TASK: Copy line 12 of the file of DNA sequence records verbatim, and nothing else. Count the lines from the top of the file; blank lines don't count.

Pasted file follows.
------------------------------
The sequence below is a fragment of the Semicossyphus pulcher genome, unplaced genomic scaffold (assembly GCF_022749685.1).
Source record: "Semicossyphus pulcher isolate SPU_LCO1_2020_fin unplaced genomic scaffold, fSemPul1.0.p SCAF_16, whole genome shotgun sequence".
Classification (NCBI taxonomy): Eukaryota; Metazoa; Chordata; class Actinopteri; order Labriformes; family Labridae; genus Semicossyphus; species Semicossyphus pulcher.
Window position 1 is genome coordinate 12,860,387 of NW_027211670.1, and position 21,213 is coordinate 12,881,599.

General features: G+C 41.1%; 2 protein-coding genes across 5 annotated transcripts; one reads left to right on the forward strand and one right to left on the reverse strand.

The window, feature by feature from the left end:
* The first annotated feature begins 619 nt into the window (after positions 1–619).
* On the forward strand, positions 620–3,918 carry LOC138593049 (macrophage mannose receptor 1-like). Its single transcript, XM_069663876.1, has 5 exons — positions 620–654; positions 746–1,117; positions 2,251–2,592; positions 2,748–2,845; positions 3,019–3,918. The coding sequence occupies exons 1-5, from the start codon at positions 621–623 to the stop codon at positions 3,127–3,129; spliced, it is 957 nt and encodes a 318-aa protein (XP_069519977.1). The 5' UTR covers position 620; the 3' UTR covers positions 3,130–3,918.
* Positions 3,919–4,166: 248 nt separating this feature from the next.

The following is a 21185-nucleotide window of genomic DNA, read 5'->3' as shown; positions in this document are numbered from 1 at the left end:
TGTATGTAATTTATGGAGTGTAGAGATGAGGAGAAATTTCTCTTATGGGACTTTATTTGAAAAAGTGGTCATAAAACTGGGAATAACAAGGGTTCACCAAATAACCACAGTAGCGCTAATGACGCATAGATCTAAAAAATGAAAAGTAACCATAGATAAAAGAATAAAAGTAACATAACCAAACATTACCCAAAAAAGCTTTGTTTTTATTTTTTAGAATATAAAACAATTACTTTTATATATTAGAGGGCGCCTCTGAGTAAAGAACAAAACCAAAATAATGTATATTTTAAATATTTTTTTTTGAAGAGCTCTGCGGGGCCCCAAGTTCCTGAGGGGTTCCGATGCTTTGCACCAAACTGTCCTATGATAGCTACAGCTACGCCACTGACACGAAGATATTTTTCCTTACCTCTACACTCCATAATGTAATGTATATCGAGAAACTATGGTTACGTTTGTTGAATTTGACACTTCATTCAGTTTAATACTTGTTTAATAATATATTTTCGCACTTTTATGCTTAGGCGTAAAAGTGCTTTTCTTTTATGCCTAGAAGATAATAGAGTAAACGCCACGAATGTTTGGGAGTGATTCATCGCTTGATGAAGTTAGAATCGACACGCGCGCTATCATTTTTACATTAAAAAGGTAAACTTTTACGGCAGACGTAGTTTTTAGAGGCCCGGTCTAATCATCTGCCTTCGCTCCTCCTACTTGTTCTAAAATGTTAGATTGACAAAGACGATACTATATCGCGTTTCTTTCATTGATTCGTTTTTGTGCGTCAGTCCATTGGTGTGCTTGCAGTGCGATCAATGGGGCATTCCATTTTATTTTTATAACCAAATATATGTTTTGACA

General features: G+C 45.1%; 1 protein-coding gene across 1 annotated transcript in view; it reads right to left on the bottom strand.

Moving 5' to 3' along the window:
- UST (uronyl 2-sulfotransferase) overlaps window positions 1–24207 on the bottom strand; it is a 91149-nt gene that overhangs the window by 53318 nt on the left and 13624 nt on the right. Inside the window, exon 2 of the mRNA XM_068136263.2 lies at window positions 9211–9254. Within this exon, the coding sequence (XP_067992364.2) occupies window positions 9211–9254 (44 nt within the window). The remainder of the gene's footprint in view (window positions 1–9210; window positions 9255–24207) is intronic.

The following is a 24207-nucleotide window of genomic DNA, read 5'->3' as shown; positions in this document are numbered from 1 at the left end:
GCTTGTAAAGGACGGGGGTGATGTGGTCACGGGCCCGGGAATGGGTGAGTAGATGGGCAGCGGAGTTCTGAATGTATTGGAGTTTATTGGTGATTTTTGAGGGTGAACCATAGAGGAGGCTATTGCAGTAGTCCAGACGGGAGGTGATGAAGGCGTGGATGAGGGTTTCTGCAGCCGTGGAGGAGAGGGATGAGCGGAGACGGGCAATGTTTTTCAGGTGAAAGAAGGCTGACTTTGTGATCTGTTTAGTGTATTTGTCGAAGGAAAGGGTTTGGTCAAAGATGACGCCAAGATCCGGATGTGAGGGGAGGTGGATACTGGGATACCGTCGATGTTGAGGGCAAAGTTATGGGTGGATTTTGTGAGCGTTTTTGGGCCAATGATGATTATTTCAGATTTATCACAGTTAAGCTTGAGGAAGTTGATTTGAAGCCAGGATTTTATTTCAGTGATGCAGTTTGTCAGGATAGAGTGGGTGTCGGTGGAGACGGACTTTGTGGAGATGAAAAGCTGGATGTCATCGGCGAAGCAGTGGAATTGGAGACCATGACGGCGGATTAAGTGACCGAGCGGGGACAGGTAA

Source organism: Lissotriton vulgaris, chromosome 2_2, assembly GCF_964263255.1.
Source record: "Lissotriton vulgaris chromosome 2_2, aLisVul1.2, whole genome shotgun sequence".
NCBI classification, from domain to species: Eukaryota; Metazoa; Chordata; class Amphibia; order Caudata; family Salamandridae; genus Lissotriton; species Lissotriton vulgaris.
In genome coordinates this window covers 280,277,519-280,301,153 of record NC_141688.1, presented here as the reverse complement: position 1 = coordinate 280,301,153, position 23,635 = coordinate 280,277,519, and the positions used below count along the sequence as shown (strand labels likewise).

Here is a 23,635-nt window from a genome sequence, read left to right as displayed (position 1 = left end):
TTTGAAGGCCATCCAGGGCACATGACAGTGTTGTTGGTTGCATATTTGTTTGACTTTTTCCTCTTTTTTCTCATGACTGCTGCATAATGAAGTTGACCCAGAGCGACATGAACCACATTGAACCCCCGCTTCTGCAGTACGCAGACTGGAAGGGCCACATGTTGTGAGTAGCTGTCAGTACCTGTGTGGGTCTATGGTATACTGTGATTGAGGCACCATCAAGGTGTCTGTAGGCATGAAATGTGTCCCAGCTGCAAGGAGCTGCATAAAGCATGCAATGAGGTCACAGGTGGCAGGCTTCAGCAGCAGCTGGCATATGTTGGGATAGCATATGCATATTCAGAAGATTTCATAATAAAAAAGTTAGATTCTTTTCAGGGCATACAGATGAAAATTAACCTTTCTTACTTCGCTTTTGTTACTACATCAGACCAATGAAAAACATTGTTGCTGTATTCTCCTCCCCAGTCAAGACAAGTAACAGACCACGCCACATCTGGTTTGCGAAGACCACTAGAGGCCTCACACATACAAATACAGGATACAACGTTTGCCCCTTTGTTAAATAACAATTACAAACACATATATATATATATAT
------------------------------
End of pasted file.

General features: G+C 45.1%; 1 protein-coding gene across 1 annotated transcript in view; it reads right to left on the bottom strand.